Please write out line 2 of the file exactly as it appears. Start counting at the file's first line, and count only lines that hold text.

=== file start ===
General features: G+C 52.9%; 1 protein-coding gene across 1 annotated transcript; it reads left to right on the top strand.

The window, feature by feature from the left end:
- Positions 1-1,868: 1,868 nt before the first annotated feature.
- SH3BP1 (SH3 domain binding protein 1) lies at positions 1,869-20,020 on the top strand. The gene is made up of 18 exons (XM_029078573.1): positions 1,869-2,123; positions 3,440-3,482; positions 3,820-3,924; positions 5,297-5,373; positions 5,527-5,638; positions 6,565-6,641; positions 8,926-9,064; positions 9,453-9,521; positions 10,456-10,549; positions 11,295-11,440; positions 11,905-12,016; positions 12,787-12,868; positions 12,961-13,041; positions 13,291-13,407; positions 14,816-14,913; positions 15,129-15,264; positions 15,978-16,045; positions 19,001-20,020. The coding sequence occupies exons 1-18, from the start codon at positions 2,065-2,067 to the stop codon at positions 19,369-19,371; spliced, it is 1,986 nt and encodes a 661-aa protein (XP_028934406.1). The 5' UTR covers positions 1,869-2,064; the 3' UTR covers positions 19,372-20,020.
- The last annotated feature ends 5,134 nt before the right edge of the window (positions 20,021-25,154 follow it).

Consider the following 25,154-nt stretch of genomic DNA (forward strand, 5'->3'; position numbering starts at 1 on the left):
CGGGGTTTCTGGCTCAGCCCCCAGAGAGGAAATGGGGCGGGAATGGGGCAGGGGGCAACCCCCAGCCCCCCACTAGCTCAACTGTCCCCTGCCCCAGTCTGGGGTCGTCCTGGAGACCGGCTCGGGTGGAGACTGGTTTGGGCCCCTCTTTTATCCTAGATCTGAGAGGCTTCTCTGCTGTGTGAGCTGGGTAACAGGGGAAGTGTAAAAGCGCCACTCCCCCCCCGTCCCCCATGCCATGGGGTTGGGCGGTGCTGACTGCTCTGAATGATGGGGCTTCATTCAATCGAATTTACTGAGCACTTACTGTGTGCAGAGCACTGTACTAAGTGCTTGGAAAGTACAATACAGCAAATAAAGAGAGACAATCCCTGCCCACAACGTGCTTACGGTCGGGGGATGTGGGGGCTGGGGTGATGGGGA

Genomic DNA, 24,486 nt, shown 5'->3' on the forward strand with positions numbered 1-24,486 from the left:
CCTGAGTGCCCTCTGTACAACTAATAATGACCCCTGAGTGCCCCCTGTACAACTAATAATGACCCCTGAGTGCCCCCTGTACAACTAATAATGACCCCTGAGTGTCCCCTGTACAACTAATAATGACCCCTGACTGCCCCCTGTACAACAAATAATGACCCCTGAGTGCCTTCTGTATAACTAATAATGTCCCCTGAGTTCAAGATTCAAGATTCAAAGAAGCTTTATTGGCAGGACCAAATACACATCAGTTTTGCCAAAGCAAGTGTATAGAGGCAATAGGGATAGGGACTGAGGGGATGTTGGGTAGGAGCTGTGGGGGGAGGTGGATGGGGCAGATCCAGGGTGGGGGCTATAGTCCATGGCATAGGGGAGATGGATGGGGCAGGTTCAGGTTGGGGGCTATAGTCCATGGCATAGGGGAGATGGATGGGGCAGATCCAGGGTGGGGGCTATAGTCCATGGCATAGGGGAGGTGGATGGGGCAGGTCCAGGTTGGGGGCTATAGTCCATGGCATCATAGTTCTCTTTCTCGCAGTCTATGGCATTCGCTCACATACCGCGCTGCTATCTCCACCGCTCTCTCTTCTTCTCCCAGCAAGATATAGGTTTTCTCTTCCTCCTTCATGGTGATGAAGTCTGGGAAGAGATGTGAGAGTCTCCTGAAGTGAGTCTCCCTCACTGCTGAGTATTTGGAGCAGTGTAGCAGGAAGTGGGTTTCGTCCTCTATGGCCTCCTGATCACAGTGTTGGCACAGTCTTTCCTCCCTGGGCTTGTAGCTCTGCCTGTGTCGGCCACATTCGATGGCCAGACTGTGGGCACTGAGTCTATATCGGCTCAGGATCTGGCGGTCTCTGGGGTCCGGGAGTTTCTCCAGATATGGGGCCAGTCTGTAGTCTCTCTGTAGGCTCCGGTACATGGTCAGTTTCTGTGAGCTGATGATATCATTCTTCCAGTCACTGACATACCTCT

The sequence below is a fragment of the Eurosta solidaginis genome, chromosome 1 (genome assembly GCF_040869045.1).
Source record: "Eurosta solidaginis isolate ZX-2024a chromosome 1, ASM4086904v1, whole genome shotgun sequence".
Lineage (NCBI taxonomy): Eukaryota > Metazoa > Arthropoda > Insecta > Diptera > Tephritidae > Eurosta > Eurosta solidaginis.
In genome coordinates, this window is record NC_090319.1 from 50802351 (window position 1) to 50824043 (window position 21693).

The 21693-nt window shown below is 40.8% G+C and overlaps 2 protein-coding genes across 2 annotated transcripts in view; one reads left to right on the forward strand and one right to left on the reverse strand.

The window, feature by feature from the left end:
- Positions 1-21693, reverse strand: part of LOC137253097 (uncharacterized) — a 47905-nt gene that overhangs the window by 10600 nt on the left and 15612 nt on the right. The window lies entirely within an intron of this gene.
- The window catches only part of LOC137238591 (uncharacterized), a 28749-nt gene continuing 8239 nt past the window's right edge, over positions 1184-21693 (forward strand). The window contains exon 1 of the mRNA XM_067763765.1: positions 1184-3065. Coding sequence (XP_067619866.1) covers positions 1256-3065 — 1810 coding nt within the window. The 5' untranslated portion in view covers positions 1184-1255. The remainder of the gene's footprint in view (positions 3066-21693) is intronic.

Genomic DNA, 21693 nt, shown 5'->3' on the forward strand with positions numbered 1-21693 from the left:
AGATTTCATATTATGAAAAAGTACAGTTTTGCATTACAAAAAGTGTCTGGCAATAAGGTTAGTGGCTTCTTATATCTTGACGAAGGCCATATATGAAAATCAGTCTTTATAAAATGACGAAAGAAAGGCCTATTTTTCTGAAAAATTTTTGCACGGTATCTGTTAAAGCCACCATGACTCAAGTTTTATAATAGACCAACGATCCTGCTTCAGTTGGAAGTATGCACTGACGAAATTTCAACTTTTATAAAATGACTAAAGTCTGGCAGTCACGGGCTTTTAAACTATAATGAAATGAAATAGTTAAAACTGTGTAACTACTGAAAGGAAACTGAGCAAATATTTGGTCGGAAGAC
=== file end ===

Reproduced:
The window, feature by feature from the left end: